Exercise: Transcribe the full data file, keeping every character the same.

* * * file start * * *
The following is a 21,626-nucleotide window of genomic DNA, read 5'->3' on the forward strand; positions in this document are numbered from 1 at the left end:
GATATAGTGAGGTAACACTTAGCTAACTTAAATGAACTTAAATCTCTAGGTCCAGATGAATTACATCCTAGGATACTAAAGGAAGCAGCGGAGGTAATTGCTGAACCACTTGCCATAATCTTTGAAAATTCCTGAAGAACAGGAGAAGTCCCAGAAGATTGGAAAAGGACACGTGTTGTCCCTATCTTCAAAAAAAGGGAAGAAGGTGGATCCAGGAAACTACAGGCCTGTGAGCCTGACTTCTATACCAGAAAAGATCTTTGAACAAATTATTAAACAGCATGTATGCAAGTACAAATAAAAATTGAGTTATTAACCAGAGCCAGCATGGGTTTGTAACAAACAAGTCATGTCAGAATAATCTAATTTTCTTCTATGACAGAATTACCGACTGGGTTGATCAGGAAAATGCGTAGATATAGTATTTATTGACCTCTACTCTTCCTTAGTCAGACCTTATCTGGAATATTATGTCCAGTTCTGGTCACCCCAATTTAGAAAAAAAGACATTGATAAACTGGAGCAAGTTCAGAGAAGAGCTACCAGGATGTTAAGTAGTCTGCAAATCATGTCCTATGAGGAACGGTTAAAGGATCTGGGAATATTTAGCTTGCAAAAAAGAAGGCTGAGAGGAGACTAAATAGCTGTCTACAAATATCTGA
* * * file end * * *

The following is a 21,626-nucleotide window of genomic DNA, read 5'->3' on the forward strand; positions in this document are numbered from 1 at the left end:
GATATAGTGAGGTAACACTTAGCTAACTTAAATGAACTTAAATCTCTAGGTCCAGATGAATTACATCCTAGGATACTAAAGGAAGCAGCGGAGGTAATTGCTGAACCACTTGCCATAATCTTTGAAAATTCCTGAAGAACAGGAGAAGTCCCAGAAGATTGGAAAAGGACACGTGTTGTCCCTATCTTCAAAAAAAGGGAAGAAGGTGGATCCAGGAAACTACAGGCCTGTGAGCCTGACTTCTATACCAGAAAAGATCTTTGAACAAATTATTAAACAGCATGTATGCAAGTACAAATAAAAATTGAGTTATTAACCAGAGCCAGCATGGGTTTGTAACAAACAAGTCATGTCAGAATAATCTAATTTTCTTCTATGACAGAATTACCGACTGGGTTGATCAGGAAAATGCGTAGATATAGTATTTATTGACCTCTACTCTTCCTTAGTCAGACCTTATCTGGAATATTATGTCCAGTTCTGGTCACCCCAATTTAGAAAAAAAGACATTGATAAACTGGAGCAAGTTCAGAGAAGAGCTACCAGGATGTTAAGTAGTCTGCAAATCATGTCCTATGAGGAACGGTTAAAGGATCTGGGAATATTTAGCTTGCAAAAAAGAAGGCTGAGAGGAGACTAAATAGCTGTCTACAAATATCTGA